Did You Miss Me That Friday? (Two Blogs To Read When I’m Away)

A couple of Fridays ago, I didn’t post anything. I post on Tuesdays and Fridays, but that Friday, I didn’t post.

I’d been busy and wasn’t feeling all that well, and well, I just didn’t post anything. I was temporarily a blogger who wasn’t blogging.

But it soon passed.

Did you even notice?

I don’t suppose you did. Still, it was an important day for me because I almost always do what I say I’m going to do. But no one seems to have suffered from my brief absence. I didn’t get any reports of people wallowing in the mud from boredom or reading Glenn Beck’s website because they just needed more words.

Still, I feel compelled to offer some advice about what to do if there’s a moment when I’m not here for you.

I suggest you read my two favorite blogs and my current “honorable mention” blog.

The Two Blogs I Read Consistently

Months and months ago, I stopped reading Leo Babauta and also all of the arrogant writers who don’t allow comments on their blogs. (I don’t know that Leo’s arrogant, so that accounts for the strange structure of the preceding sentence.)

Stale, lifeless advice that falls into the vacuum of hollow words too weak to withstand challenge doesn’t appeal to me.

Don’t get me wrong: I like arrogance. I’m arrogant, actually. But arrogance in a vacuum is in danger of exploding, imploding or at least really annoying someone quite strongly.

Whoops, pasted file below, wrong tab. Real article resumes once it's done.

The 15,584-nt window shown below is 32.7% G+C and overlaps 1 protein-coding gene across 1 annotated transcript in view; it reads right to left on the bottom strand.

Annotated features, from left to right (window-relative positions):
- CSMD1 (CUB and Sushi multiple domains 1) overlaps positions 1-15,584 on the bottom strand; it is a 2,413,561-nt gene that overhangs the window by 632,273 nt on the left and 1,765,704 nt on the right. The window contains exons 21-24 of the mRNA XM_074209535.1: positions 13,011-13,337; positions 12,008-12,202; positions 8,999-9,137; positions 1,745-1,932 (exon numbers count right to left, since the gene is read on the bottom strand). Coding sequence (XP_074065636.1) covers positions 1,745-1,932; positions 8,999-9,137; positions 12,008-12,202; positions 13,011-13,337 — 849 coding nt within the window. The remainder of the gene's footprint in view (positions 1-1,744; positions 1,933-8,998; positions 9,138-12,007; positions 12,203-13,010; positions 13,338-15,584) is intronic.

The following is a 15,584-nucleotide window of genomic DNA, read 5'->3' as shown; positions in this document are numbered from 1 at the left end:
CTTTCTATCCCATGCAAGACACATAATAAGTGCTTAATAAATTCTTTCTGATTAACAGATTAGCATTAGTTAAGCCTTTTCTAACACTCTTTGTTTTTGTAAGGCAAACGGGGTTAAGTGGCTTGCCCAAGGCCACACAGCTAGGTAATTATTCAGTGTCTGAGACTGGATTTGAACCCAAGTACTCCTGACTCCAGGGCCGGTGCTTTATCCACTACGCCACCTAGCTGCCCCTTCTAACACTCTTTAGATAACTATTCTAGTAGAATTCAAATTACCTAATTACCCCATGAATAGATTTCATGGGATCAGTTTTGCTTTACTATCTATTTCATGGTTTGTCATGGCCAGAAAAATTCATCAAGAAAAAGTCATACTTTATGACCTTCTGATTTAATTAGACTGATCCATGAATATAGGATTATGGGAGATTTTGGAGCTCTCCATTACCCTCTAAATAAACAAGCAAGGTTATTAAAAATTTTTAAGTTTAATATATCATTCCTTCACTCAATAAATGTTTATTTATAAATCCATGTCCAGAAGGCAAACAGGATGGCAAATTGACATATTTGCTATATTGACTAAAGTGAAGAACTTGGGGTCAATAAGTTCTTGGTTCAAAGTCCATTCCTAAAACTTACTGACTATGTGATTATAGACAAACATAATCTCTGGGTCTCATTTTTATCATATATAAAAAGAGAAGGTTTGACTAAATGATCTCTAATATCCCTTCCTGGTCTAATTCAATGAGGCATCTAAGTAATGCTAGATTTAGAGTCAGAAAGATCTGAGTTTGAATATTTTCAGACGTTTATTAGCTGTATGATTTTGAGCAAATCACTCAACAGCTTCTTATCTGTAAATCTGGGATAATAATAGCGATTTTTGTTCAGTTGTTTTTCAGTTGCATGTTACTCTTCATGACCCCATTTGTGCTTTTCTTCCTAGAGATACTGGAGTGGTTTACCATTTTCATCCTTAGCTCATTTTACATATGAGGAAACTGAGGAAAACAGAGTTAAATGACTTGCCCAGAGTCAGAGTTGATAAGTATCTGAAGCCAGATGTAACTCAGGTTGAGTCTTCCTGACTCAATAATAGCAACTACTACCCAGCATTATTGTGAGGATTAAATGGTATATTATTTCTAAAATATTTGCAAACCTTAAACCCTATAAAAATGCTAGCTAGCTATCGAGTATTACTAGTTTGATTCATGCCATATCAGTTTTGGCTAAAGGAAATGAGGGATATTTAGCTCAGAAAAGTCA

I read dynamic, entertaining and well-considered blog posts that say something interesting about minimalism, simplicity or living responsible lives.

You can bet I’ll be reading every post by Robert at Untitled Minimalism. You’ll remember him from his guest post about systems here last Friday.

He’s a lot like me, I think, but he’s a bit more analytical and often more thorough in his posts. He sometimes gets fewer comments on his posts than I do, although he seems to be gaining commenters while I seem to have stagnated a bit.

Read Robert’s blog if want to read something written by a real person who isn’t pretending to live with 21 items and a backpack and who isn’t pretending to be more advanced on life’s journey than he really is.

I’m also a committed reader of Ex-Consumer — although I’m never sure what letters to capitalize or whether there’s a dash, something that really bothers some proofreading center in my brain.

Jenny talks about money a lot. I don’t do that because I have less of it than she does, apparently. She’s paying off her debts, but I’m still creating them sometimes. (Everything’s up to date. Don’t worry.) She’s on top of things and fully in charge of her life, it seems, while I have more questions than answers. Don’t you think?

Jenny wrote for So Much More Life about her decision to give up her dishwasher — based on my suggestion here.

An Honorable Mention

I’d love to include Mike from Homeless on Wheels in my list, but he’s only recently started writing posts frequently enough to be called a blogger — and he’s getting better at blogging every day. His recent guest post here about single-purpose and multi-purpose devices may have introduced him to you, and I hope it did. His RV lifestyle appeals to me in a way that I don’t really understand.